Our Dad was the hardest working man we've ever known. His success as a Landman and being able to provide for his family meant the world to him. The frustration he endured in the early stages because of the cognitive and physical limitations he was experiencing were disconcerting. The plans and hopes of retiring to a cabin by the lake one day with our mom were crushed. Knowing he would never get to walk our baby sister down the aisle or see his grandchildren grow up took an emotional toll. To watch a man who at the young age of 8 years old, had lost his own father and had to take over as the man of the house, who was physically fit and active his entire life, a coach and inspiration to many, become so ill, so fast, just did not seem possible. We denied how bad he was until reality struck around Halloween 2012 when we got a call from our Mom in the early hours of the morning that Dad had endured a grand mal seizure. After that, his physical health changed rapidly. He was limited to a wheelchair and needed around the clock care. His speech and memory became impaired and the physical demands of dressing and showering became too difficult for us to do alone. We had to make one of the hardest decisions of our lives, to put him into a 24-hour memory care facility. The middle stages of the disease had its ups and downs. Some mornings and days his mind were more lucid and he seemed to recognize who we were and could joke and laugh like his old self again. Sundowners would strike some nights and the frustration and depression would rear its ugly head. Dad had a hard time feeding himself, so family and close friends took turns visiting at meal times. During the later stages, he'd become restless and look uneasy though he could not express his feelings. Sometimes a tear would fall from his eye or he would twitch or grimace when he was uncomfortable. The end stages were the hardest of all. He had seizures more frequently causing him to sleep more. During the times he was awake, he was mostly mute and would often stare off into the distance, unable to recognize anyone around him.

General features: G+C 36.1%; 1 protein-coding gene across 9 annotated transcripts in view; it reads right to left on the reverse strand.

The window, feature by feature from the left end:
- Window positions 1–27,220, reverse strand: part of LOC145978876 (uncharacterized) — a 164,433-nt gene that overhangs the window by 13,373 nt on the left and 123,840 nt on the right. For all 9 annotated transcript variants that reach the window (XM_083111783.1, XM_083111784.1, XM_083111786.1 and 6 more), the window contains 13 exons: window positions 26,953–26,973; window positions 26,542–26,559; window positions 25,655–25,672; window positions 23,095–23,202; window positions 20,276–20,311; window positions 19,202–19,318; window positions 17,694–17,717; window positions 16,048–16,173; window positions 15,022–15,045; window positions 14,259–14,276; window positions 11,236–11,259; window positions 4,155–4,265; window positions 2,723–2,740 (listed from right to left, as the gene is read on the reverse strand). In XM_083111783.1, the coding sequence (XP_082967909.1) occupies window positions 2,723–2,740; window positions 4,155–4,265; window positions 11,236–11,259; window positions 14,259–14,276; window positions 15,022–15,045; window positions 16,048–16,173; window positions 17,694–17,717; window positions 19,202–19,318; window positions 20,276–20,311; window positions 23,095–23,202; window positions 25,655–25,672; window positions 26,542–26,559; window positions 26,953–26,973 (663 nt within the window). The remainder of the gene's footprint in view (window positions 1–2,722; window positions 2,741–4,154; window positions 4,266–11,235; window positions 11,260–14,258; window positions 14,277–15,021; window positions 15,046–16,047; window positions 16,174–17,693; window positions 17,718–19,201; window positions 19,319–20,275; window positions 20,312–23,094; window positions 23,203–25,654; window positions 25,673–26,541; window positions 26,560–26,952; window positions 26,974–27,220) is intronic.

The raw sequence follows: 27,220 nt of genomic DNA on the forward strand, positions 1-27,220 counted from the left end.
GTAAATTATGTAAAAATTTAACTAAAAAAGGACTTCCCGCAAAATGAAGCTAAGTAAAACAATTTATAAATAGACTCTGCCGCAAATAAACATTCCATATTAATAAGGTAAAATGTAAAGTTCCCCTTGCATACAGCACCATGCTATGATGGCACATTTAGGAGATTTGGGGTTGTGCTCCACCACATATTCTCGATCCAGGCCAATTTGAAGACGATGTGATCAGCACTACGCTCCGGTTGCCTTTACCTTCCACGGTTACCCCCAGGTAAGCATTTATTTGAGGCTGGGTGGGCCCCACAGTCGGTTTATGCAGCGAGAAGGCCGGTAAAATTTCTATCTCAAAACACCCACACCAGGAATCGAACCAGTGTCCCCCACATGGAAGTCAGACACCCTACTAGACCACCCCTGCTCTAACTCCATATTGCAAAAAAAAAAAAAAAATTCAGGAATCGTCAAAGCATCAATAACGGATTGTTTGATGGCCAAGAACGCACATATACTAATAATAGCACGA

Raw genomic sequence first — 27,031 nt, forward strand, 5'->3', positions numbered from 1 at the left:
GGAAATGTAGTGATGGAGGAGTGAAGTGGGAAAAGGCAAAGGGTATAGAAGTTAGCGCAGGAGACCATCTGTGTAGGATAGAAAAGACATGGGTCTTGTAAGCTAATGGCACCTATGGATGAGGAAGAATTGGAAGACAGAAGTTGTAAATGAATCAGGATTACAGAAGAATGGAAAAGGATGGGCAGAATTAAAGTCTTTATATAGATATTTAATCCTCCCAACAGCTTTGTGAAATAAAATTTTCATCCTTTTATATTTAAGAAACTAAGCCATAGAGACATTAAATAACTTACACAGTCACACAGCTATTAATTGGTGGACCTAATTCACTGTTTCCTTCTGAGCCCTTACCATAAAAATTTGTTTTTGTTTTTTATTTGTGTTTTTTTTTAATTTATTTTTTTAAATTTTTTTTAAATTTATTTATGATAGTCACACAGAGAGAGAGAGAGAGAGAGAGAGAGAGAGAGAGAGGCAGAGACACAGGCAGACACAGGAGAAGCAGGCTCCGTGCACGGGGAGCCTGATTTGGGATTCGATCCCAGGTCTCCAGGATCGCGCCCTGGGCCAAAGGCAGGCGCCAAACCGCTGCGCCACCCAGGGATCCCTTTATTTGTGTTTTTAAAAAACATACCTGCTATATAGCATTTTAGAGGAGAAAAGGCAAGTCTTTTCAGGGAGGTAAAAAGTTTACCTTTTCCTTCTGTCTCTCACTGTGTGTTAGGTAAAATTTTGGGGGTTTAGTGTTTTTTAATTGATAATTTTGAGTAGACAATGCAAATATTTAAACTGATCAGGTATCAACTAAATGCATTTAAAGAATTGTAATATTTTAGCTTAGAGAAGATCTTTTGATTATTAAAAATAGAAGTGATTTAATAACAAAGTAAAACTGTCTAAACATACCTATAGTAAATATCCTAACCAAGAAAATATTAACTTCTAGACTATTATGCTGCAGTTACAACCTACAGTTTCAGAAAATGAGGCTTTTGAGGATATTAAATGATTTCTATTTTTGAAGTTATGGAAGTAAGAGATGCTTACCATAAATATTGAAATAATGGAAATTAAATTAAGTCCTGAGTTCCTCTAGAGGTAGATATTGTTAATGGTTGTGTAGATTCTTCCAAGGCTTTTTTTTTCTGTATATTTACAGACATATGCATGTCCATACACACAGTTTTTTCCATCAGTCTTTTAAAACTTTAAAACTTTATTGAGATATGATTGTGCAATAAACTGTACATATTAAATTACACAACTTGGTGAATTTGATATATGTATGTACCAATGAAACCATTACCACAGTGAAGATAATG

The helplessness of watching a loved one go through this horrific disease is what drives our family to educate and empower those who also may find themselves on this difficult journey. We know what it's like to feel alone in the fight with early onset, the hope we have in our future for a cure and faith that soon we will live in a world without Alzheimer's drives us to keep raising support.
Thank you for letting me be honest with you, and thank you for your support and contributions to Randy's Alzstars and the Alzheimer Association. We look forward to seeing you at the walk this year!
Thank you for helping us advance Alzheimer's support, care and research!
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